Apple and Qualcomm are entangled in a massive patent royalties dispute. Qualcomm believes it has a right to receive a hefty royalty from Apple for every iPhone sold because of the Qualcomm baseband chip used on iPhones. Apple, naturally, isn’t having any of it.
Back in January, the FTC filed a complaint against Qualcomm for monopolizing the market. Shortly after, Apple filed a $1 billion lawsuit against Qualcomm for wrongly charging royalties towards a tech that in Apple’s words, had nothing to do with Qualcomm.
We are now getting fresh information from both sides thanks to a new Bloomberg interview with Apple SVP Bruce Sewell and quotes from some Qualcomm executives.
Sewell mentions that the baseband chip in question costs Apple $18, while the company also has to pay 5% of the iPhone’s selling price as royalties.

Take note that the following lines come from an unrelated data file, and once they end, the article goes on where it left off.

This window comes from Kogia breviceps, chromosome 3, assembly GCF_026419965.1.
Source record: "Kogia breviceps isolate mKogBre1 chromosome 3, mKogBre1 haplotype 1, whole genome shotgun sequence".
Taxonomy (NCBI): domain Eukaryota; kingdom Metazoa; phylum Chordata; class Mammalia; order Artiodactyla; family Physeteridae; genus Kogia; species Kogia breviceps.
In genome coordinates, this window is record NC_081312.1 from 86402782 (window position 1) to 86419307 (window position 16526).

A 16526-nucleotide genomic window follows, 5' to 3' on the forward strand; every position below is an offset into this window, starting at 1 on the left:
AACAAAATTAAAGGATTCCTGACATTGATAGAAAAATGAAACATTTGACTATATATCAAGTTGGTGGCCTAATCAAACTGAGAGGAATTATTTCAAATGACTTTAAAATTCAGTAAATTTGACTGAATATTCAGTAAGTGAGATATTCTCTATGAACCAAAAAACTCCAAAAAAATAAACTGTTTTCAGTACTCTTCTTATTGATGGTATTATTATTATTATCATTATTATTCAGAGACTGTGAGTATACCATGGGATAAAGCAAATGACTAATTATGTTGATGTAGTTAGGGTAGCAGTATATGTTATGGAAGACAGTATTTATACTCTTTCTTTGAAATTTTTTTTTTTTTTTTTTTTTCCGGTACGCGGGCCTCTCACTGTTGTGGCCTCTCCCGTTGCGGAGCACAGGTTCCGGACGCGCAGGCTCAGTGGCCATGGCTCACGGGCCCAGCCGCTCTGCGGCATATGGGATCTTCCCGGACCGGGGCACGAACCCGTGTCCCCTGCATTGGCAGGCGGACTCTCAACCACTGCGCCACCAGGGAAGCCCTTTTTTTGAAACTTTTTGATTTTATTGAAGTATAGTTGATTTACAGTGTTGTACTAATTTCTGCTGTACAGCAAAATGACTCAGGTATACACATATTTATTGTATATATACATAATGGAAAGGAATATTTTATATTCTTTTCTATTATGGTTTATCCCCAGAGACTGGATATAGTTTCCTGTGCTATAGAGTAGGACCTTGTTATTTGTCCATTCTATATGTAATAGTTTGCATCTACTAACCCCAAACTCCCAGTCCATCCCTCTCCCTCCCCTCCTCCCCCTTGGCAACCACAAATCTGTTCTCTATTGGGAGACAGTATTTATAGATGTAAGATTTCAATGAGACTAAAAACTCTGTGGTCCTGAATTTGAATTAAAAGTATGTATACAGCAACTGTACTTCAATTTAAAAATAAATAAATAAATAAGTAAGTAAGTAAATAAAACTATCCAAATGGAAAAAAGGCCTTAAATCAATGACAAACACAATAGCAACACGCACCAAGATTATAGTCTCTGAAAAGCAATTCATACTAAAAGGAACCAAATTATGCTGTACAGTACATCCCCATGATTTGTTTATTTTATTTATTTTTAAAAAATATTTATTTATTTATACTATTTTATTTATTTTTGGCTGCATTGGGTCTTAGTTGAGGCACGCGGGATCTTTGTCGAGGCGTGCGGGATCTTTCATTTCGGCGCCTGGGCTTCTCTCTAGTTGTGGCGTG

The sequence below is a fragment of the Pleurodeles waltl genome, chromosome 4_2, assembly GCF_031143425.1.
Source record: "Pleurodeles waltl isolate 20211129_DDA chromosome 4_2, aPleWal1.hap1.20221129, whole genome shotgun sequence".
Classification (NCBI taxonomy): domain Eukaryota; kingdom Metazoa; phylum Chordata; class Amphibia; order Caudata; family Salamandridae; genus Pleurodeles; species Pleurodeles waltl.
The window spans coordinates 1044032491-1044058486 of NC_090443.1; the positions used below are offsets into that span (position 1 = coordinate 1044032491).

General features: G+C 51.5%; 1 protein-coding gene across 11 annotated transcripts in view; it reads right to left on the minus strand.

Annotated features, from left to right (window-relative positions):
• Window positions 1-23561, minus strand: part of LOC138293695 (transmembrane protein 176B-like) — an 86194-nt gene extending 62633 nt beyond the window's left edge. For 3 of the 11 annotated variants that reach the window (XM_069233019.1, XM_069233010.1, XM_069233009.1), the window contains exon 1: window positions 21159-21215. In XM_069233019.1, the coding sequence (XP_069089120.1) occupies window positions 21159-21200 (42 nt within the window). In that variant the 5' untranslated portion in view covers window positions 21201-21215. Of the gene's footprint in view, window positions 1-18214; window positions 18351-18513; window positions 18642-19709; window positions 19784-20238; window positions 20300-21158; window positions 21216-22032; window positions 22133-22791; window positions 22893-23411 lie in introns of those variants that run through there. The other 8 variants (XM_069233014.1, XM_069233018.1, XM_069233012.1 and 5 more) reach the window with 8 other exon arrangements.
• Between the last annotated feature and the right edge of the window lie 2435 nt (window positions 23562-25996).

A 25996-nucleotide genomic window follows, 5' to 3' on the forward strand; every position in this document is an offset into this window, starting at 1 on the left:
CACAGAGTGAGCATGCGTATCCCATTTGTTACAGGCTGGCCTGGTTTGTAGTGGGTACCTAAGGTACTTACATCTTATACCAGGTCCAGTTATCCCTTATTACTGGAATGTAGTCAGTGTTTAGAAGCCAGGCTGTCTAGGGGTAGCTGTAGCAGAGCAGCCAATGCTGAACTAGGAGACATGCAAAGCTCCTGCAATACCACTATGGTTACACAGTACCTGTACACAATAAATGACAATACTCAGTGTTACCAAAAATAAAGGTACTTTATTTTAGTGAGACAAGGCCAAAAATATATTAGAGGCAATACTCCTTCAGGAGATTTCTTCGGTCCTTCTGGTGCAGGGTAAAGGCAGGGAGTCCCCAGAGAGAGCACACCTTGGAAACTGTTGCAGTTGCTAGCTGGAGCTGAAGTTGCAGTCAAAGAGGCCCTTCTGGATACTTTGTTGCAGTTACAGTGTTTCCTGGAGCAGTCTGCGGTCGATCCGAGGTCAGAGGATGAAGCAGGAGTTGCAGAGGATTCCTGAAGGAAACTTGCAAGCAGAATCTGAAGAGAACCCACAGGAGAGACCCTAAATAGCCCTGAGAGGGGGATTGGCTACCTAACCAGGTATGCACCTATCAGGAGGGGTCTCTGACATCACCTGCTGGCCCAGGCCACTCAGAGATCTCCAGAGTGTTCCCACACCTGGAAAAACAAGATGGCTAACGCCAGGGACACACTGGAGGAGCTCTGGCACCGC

Sewell believes that Apple shouldn’t have to pay more than $4 per device as royalty. Apple believes that it doesn’t have to pay royalties for the sale price of an iPhone, but only for the component supplied by Qualcomm.
Further, documents filed with the court talk about how an Apple executive (possibly Tim Cook) spoke to a Samsung executive (believed to be Vice Chairman Jay Lee) urging the company to mount pressure on South Korean regulators to speed up the antitrust investigation against Qualcomm. Apple, however, denies talking to Samsung about this.
A move like this would potentially force Qualcomm to lower the prices of its chips, thus benefiting Apple and Samsung in the long run. Qualcomm claims this collective plot between Samsung and Apple is anti competitive.
While Qualcomm CEO Steve Mollenkopf remains hopeful that Apple will settle soon, Sewell mentions “there’s no way this case settles, absent a complete reinvention of the licensing model that Qualcomm has adapted in the industry.”
Starting with the iPhone 7, Apple is using baseband chips made by Intel in order to reduce dependency on Qualcomm. The deadlock is likely to continue for a few years until either party settles or the regulatory authority comes up with a distinctive judgment on the matter.